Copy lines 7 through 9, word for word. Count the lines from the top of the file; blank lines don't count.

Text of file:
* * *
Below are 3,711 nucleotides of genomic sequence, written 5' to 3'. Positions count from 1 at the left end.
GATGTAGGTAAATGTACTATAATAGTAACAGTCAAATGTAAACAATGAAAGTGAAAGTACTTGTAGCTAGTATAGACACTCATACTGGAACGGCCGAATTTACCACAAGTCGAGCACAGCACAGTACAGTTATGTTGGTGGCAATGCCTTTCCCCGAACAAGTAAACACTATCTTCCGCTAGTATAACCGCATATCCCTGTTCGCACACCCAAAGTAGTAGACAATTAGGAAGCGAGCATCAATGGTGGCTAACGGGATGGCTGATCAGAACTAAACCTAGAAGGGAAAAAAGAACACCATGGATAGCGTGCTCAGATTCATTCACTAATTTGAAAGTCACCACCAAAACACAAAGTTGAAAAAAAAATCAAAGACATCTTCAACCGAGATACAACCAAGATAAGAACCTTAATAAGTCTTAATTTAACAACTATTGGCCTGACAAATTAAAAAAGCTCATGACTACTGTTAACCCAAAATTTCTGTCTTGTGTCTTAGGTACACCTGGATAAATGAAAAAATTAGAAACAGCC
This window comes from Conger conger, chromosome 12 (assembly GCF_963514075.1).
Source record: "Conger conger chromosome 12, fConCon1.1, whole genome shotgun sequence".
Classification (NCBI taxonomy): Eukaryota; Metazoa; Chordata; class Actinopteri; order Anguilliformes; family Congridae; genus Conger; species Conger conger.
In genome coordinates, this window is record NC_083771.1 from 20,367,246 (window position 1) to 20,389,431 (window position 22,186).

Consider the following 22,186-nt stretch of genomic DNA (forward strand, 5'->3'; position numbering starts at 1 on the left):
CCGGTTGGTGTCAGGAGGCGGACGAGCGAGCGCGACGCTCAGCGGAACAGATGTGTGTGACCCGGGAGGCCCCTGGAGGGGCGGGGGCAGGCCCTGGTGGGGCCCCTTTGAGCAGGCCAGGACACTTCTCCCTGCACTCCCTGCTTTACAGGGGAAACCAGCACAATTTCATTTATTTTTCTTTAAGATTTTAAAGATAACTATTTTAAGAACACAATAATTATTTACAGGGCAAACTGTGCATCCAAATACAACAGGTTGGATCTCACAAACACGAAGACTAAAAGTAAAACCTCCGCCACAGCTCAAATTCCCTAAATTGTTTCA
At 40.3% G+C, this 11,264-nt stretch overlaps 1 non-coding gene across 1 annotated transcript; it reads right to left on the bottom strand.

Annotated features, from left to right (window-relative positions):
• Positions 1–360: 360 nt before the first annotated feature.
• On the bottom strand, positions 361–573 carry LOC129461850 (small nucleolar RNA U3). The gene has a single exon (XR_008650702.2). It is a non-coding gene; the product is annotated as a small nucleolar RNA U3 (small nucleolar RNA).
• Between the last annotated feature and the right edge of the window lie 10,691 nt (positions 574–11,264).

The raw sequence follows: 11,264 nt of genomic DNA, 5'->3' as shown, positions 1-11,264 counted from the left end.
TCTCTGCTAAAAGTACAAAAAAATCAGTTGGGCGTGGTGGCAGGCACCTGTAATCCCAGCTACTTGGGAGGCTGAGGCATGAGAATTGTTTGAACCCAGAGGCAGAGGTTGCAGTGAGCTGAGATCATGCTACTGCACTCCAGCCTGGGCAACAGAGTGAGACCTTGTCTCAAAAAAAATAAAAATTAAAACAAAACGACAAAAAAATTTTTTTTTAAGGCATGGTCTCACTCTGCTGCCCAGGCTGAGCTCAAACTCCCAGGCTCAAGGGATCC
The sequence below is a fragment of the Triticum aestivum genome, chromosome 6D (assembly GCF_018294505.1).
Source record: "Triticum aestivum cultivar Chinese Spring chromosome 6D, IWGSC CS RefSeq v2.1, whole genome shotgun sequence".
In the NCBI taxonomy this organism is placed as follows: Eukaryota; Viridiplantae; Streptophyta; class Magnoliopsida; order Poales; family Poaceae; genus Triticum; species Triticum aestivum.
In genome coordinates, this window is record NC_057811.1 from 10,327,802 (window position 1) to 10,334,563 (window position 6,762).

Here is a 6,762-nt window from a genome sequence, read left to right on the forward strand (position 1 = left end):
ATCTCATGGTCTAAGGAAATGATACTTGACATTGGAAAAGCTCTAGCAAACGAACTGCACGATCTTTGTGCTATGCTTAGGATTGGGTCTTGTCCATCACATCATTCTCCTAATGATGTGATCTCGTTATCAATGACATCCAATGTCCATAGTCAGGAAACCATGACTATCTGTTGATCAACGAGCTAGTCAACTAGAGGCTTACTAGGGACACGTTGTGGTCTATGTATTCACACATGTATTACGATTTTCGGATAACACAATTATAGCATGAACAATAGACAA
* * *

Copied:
Consider the following 22,186-nt stretch of genomic DNA (forward strand, 5'->3'; position numbering starts at 1 on the left):
CCGGTTGGTGTCAGGAGGCGGACGAGCGAGCGCGACGCTCAGCGGAACAGATGTGTGTGACCCGGGAGGCCCCTGGAGGGGCGGGGGCAGGCCCTGGTGGGGCCCCTTTGAGCAGGCCAGGACACTTCTCCCTGCACTCCCTGCTTTACAGGGGAAACCAGCACAATTTCATTTATTTTTCTTTAAGATTTTAAAGATAACTATTTTAAGAACACAATAATTATTTACAGGGCAAACTGTGCATCCAAATACAACAGGTTGGATCTCACAAACACGAAGACTAAAAGTAAAACCTCCGCCACAGCTCAAATTCCCTAAATTGTTTCA
At 40.3% G+C, this 11,264-nt stretch overlaps 1 non-coding gene across 1 annotated transcript; it reads right to left on the bottom strand.